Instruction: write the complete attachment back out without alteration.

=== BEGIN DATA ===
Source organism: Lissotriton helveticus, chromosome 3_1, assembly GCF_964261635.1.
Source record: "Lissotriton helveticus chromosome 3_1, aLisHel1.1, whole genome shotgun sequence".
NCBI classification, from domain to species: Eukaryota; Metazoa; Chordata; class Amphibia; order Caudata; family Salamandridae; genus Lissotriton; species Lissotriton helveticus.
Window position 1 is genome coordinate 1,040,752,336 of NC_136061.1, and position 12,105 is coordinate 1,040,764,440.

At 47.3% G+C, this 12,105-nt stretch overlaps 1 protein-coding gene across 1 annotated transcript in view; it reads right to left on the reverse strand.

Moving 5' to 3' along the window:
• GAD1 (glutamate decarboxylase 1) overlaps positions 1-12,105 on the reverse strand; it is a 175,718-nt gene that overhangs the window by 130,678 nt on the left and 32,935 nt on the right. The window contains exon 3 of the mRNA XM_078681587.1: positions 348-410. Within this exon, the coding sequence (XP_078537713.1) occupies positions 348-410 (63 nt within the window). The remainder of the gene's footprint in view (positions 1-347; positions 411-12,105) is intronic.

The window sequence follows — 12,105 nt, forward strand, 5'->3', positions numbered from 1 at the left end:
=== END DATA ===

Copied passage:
Source organism: Lissotriton helveticus, chromosome 3_1, assembly GCF_964261635.1.
Source record: "Lissotriton helveticus chromosome 3_1, aLisHel1.1, whole genome shotgun sequence".
NCBI classification, from domain to species: Eukaryota; Metazoa; Chordata; class Amphibia; order Caudata; family Salamandridae; genus Lissotriton; species Lissotriton helveticus.
Window position 1 is genome coordinate 1,040,752,336 of NC_136061.1, and position 12,105 is coordinate 1,040,764,440.

At 47.3% G+C, this 12,105-nt stretch overlaps 1 protein-coding gene across 1 annotated transcript in view; it reads right to left on the reverse strand.

Moving 5' to 3' along the window:
• GAD1 (glutamate decarboxylase 1) overlaps positions 1-12,105 on the reverse strand; it is a 175,718-nt gene that overhangs the window by 130,678 nt on the left and 32,935 nt on the right. The window contains exon 3 of the mRNA XM_078681587.1: positions 348-410. Within this exon, the coding sequence (XP_078537713.1) occupies positions 348-410 (63 nt within the window). The remainder of the gene's footprint in view (positions 1-347; positions 411-12,105) is intronic.

The window sequence follows — 12,105 nt, forward strand, 5'->3', positions numbered from 1 at the left end: